L. C. SEVERSON
Laugh if you wish at the backless aluminum scats in the New England Patriots' new stadium. No one was sitting down during the opening win against Oakland, anyhow.
Well, the pro football season has officially been opened: Tex Maule has picked the Cowboys as the team with the most talent in 1971 (Bigger and Better than Ever, Sept. 20).
ROBERT C. WALDRON
PRESEASON PROS AND CONS
Robert H. Boyle's article concerning attendance at pro football's preseason games (Late Summer Madness, Sept. 13) was very interesting and well written, but one point is misleading. He says, "Just a few years ago the Eagles and the Lions played before 19,000 in a Philadelphia exhibition. Last month the Eagles met the Bills, and the traffic jam was so horrendous that even the mayor couldn't get to the game on time."
The earlier game was originally scheduled to be played in Mexico City. Because of political strife in Mexico, however, it was switched to Franklin Field, and, with less than 48 hours' notice, a mad scramble ensued to have tickets printed in time. For the Eagles to muster 19,000 of us loyal fans was quite a feat.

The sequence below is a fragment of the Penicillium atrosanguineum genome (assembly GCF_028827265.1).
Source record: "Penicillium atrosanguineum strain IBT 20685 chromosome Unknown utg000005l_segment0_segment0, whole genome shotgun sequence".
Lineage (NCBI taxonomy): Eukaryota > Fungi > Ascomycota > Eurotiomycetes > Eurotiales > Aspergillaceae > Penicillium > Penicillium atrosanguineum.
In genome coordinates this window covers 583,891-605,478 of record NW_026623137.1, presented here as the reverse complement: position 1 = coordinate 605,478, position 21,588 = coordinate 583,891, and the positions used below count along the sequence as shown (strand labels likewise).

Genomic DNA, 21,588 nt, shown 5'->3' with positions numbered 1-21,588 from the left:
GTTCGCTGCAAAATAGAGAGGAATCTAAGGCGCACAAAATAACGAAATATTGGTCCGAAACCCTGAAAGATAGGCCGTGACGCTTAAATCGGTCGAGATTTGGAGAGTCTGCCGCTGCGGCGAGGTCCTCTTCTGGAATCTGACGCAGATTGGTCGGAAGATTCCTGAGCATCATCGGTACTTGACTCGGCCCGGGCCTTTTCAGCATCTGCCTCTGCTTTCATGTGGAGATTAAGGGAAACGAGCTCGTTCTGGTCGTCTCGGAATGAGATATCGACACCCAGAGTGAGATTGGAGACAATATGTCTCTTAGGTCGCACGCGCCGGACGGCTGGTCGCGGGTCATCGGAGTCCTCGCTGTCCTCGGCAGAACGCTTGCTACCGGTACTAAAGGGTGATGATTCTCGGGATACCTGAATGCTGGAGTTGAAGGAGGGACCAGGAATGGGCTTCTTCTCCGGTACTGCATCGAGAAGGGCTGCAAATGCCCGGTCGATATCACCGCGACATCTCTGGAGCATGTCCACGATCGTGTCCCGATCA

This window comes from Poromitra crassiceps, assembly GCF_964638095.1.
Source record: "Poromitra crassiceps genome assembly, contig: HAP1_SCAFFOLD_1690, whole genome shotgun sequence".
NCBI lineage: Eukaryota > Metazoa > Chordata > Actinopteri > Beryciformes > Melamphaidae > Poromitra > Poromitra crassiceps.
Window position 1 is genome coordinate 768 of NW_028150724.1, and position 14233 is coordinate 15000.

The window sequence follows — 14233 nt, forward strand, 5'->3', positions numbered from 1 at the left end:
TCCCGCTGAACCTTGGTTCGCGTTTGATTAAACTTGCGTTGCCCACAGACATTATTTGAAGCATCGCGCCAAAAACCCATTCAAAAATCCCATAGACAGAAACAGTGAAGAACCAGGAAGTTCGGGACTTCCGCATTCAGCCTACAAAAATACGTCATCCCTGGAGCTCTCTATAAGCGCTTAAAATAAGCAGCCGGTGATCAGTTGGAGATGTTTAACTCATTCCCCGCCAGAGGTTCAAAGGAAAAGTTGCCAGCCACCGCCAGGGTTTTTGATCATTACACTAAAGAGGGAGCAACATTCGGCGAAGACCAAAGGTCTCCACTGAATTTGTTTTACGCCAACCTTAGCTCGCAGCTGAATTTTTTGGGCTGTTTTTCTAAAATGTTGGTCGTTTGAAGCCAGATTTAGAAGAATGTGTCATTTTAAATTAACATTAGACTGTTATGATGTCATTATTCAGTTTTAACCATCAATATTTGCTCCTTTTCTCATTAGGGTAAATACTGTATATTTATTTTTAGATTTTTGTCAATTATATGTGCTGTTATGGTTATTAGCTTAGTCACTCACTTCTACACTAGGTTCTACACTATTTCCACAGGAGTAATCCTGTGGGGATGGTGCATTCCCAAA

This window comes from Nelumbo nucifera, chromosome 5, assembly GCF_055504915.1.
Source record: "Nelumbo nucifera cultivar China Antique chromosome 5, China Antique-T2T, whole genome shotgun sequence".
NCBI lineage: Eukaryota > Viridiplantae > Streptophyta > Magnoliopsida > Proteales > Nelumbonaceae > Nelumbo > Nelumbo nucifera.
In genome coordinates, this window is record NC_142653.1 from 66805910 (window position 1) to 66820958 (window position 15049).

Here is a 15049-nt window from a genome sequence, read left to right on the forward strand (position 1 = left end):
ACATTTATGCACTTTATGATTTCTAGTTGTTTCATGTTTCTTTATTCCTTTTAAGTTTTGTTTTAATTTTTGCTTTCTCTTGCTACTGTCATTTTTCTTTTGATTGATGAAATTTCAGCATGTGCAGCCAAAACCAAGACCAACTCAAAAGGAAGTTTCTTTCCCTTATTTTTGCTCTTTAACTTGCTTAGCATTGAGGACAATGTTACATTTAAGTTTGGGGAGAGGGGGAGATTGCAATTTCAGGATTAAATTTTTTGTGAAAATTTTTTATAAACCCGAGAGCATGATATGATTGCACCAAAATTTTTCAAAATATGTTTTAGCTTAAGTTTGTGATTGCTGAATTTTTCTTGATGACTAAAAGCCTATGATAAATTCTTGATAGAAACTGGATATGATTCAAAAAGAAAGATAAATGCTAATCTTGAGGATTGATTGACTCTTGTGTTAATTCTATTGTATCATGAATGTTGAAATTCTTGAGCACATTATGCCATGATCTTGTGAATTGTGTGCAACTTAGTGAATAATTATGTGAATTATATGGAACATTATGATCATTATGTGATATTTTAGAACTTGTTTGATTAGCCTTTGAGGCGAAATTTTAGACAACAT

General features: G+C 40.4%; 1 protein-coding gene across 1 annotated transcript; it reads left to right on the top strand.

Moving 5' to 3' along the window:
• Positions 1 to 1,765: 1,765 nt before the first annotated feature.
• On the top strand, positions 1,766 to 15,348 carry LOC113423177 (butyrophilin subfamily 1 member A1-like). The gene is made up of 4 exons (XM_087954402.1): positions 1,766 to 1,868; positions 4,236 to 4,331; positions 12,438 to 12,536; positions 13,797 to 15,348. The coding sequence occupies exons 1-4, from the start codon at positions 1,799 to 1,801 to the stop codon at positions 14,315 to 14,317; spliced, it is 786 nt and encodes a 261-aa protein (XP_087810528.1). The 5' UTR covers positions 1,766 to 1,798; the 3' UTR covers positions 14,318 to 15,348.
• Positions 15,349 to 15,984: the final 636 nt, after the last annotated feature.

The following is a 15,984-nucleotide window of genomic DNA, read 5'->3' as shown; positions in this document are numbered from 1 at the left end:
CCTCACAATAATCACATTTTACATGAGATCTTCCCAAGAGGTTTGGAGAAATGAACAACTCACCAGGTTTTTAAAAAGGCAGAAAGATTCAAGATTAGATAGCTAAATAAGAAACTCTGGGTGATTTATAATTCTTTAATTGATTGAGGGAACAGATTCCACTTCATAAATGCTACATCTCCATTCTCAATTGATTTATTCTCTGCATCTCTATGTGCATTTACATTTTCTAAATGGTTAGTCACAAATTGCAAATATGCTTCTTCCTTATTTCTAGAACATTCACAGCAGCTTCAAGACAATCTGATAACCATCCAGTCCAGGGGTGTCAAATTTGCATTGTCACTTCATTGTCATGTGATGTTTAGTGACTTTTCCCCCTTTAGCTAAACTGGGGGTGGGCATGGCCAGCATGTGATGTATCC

I must take exception to the reference to Memphis as a "tank town" just because only 22,474 attended the Falcon-Bronco preseason game. I have lived in Memphis since 1965, and in all this time we have been offered, at most, two decent preseason games (one of which featured Joe Namath playing in only the first half). Both of these games produced a full stadium.
Until one looks beneath the surface, Memphis seems to be a city that cannot support a pro team. This is a fallacy, in that Memphis has turned out in spite of, not because of, the teams we have been offered. Memphis is sophisticated enough not to be sold down the Mississippi River year after year for preseason games that have no merit whatsoever. The enthusiasm is certainly here, it's the games that are lacking.